GARY Wood said he did not have enough money to pay his taxi driver to take him all the way home - and minutes later he was dead after being hit by a car while walking on the M61.
Mr Wood - described as "the best son you could have" - was killed just minutes after a concerned motorist saw him on the motorway and called police.
An inquest in Bolton heard how the 30-year-old had been out with friends in Manchester on the night of March 29 after being offered a last-minute ticket to a Tinie Tempah concert.
But Mr Wood, who had been drinking heavily, decided to leave early and got into a taxi, asking driver Michael Tung to take him home to Blackburn, the court heard.
Mr Wood paid him an initial deposit of £20 and said he would pay more later.
But Mr Tung told the court that on the M61, when Mr Tung asked for the rest of the fare, Mr Wood said he had already paid and did not have any more money.
He later bought a can of Red Bull, however.
Coroner Alan Walsh was told how Mr Tung dropped his passenger off at the north bound Rivington Services where he asked a motorist for a lift, but was refused because they were not heading in his direction.
Petrol station cashier Ishak Patel told the court that he gave Mr Wood the telephone number of a taxi firm after becoming concerned he was drunk and without transport.
But Mr Wood, a window fabricator from Begonia View, Lower Darwen, was next seen on the hard shoulder by driver Joanna Slinger as she drove north on the motorway.
She said: ”I was worried as soon as I saw him.”
She became more concerned when she did not pass a broken down car so she stopped at the services at 11.20pm and rang 999.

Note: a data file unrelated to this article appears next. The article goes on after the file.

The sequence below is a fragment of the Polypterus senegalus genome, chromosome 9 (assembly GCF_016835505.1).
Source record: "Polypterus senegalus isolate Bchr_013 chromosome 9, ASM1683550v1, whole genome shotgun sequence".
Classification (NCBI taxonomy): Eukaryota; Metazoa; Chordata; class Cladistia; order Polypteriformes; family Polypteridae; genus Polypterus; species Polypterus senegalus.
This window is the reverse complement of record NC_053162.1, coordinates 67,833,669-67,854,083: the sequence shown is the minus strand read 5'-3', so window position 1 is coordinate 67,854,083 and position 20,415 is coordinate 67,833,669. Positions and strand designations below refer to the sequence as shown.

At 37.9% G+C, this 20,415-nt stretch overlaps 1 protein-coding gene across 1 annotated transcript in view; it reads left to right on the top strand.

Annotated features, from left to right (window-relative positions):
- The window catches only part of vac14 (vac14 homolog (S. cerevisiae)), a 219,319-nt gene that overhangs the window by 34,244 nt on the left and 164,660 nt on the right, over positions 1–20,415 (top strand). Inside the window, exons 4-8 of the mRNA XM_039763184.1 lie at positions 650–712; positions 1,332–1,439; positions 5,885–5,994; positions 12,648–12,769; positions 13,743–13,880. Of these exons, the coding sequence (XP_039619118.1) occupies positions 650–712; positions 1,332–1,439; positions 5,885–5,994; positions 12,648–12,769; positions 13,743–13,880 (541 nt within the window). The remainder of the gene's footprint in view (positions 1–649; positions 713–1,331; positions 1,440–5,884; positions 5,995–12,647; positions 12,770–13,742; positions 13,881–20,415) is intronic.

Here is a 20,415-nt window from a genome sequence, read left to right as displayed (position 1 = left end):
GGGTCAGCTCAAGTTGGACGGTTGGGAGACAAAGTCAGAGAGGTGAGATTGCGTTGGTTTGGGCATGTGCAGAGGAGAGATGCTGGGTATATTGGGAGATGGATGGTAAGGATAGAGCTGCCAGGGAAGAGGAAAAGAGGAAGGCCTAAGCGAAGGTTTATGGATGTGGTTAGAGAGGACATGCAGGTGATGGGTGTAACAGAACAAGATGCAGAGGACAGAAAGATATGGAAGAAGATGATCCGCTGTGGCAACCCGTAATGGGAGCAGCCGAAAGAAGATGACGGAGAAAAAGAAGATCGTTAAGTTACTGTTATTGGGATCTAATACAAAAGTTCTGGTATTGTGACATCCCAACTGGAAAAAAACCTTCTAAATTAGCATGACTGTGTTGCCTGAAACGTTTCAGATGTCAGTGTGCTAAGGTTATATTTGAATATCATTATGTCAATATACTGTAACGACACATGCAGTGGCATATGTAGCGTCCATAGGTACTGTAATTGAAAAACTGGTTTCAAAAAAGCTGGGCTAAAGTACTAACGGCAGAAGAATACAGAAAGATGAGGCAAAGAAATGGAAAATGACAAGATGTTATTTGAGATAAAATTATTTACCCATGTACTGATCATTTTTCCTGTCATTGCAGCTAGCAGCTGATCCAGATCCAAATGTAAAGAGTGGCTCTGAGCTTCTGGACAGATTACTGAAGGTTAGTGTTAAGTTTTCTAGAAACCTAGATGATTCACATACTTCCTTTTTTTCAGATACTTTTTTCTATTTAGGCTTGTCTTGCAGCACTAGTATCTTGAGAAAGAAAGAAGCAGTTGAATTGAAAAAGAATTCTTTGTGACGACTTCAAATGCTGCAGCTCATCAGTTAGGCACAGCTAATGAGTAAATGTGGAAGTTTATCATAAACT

The inquest was told that within six minutes of making the call police were sent to the scene and the motorway matrix signs were lit up to warn other drivers.
But before help could arrive it is thought that Mr Wood crossed the carriageway onto the southbound side of the unlit motorway and was hit by a Skoda Octavia. He was killed instantly.
Driver Philip Butler told the coroner that he was heading home to Bury with his wife and 17-year-old daughter after seeing a play in Cumbria, and was travelling at between 70 and 80mph.
He said he had no time to avoid a collision.
Recording a conclusion that Mr Wood died as a result of a road traffic collision, Mr Walsh added that he believed the pedestrian was disorientated because of the drink and the dark night and may not have realised the danger he was in.
He said: “The catalogue of tragic circumstances leading to Gary’s death could not have been foreseen."
After the inquest Mr Wood’s family said they did not blame the driver for the collision.
His mother Christine Fielding said: “It was just a tragic accident.”
She said Mr Wood, who had been due to go to her house the next day for Mother’s Day, was “the best son you could have”.